[Sca-cooks] Pulled Sugar Penydes was SCA 50th Anniversary Challenge

Lilinah lilinah at earthlink.net
Tue Jul 22 11:48:53 PDT 2008

Stefan wrote:
>Brighid ni Chiarain said:
>  > Johnnae, you probably know about this already -- there are pulled
>  > sugar recipes in the 13th c. Anonymous Andalusian Cookbook.
>Thank you for posting this. I will add this to my pulled-sugar-msg
>file. This is the earliest date I have for this.
>It definitely looks like pulled sugar, even without Brighid's
>addition here is period. I think the point of contention was whether
>some of the other techniques such as sugar blowing and spun sugar was
>period or not. I guess in my mind I was lumping all of these as
>"pulled sugar" which they aren't, although they all deal with
>manipulating sugar in it's semi-molten state.

A type of pulled sugar candy called fanidh is mentioned a number of 
times in "al-Kitab al-Tabikh" by ibn Sayyar al-Warraq, the 10th C. 
collection of 9th and 10th c. recipes (and in other books). In her 
expansive Glossary, Nasrallah mentions that these candies are usually 
in rounds and there are a number of different kinds, from both white 
and red sugar. Unfortunately, there's no recipe for fanidh in 
al-Warraq and i didn't find a recipe last night in a couple other 

"al-Kitab al-Tabikh" of al-Baghdadi, date 1226, which i think is 
earlier than the anonymous Andalusian cookbook, has a recipe for 
Halwa Yabisa, in Chapter 9, p. 98, in Charles Perry's recent new 

Halwa Yabisa. The way to make it is to take sugar, dissolve it with 
water, and boil it until it thickens. Then take it out of the dist* 
and put it on a smooth floor tile* until its heat subsides. Then 
pound an iron peg with a smooth head (into the wall), and throw (the 
candy) on it, and stretch it with the hand unceasingly. Return it to 
the peg like that until it turns white. Then throw it on the tile and 
knead pistachios with it, and cut it into strips and triangles. If 
you want, color it with saffron or cinnabar*. Some of it may be 
rolled (or kneaded) with peeled almonds, sesame seeds, or poppy seeds.

My Notes:
- A dist is a copper pot that is wider than it is high.
- Tiles are useful - i think the sugar is being put not directly on 
the *floor*, but on a clean tile, reserved for culinary purposes.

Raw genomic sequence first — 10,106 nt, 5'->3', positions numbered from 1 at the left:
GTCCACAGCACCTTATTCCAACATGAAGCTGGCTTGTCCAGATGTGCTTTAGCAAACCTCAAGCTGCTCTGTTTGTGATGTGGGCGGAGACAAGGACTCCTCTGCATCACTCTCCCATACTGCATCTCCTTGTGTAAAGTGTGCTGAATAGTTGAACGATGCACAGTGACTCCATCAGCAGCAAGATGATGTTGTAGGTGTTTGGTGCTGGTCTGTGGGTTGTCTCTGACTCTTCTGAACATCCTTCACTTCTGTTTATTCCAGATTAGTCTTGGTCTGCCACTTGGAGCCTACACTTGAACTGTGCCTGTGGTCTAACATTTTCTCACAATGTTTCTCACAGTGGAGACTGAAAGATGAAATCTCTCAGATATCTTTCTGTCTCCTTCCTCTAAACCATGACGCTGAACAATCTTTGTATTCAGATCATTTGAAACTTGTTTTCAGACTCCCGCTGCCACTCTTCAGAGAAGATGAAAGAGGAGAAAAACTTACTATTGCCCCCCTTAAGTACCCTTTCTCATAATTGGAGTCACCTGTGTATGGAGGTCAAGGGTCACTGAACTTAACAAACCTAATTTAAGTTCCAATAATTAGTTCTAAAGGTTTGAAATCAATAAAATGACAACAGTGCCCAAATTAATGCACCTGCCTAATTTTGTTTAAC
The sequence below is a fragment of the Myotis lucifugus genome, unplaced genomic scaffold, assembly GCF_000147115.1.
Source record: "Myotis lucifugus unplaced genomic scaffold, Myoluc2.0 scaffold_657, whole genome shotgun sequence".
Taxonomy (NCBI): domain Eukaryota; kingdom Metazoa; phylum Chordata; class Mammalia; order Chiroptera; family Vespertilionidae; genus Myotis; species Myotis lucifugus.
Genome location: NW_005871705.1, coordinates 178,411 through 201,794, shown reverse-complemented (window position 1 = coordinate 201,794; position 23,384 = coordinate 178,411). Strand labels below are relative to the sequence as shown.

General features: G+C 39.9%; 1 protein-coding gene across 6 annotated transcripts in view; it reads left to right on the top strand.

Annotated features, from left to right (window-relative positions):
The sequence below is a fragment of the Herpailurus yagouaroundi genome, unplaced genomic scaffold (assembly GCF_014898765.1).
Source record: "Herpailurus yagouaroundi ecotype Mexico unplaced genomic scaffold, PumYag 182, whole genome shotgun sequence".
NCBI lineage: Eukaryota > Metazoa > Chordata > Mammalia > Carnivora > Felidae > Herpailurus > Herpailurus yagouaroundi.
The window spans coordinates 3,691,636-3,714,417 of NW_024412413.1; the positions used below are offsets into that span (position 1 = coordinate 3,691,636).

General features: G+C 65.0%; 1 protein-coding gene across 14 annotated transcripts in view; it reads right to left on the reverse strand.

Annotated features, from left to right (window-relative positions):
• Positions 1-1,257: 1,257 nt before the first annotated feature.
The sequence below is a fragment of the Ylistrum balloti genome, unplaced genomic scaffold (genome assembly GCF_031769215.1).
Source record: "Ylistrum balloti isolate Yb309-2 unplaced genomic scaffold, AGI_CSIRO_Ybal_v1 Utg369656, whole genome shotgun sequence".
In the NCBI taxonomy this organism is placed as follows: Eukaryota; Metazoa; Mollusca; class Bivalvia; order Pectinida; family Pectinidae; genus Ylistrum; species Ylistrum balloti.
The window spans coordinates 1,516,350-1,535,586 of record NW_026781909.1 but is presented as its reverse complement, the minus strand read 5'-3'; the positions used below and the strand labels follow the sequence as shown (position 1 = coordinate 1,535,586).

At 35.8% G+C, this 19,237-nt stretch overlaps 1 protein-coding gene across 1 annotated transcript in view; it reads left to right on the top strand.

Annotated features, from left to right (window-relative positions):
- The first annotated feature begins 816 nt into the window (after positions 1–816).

- Cinnabar is red mercury - do NOT use it to color your food.

A more detailed recipe was inserted in the marginalia of 
al-Baghdadi's book next to the above recipe. It was taken from ibn 
Jazla's book "Minhaj al-Bayan", an 11th century medical dictionary:
Halwa Uabisa Sukkariyya. It has many varieties. It is that you take 
sugar and put a quarter of a pound of water on a mann (two pounds) of 
it. Dissolve it and put it on a quiet fire until it becomes thick. 
When you take some of it and put it in the mouth or in mater, it will 
be chewy. If it does not become chewy, leave it (on the fire) a 
little more. Then take it up, throw it on a stone, and knead it with 
clipped crushed peeled almonds, about two ounces. Roll it out and 
leave it to dry, and take it up. If you want to put some saffron in 
it, let it be before it comes down from the fire. You might pound 
almonds fine and mix them with it. --- Perry's trans., pp. 98-99

In her Glossary to al-Warraq, Nasrallah mentions that there's a 
recipe for a pulled honey candy in "al-Fadalat al-Khiwan fi Tayybat 
al-Ta'am wa'l-Alwan" by ibn Razin al-Tujibi, dated 1230, from 
al-Andalus, although i think we don't yet have that particular recipe 
in translation. Nawal Nasrallah told me she intends to translate it, 
so we may have the whole book in someday.
I haven't noticed any spun or blown sugar in Arabic-language sources. 
But i don't always read the sweet recipes as carefully as i read meat 
and vegetable recipes.
Urtatim (that's err-tah-TEEM)
the persona formerly known as Anahita

My LibraryThing

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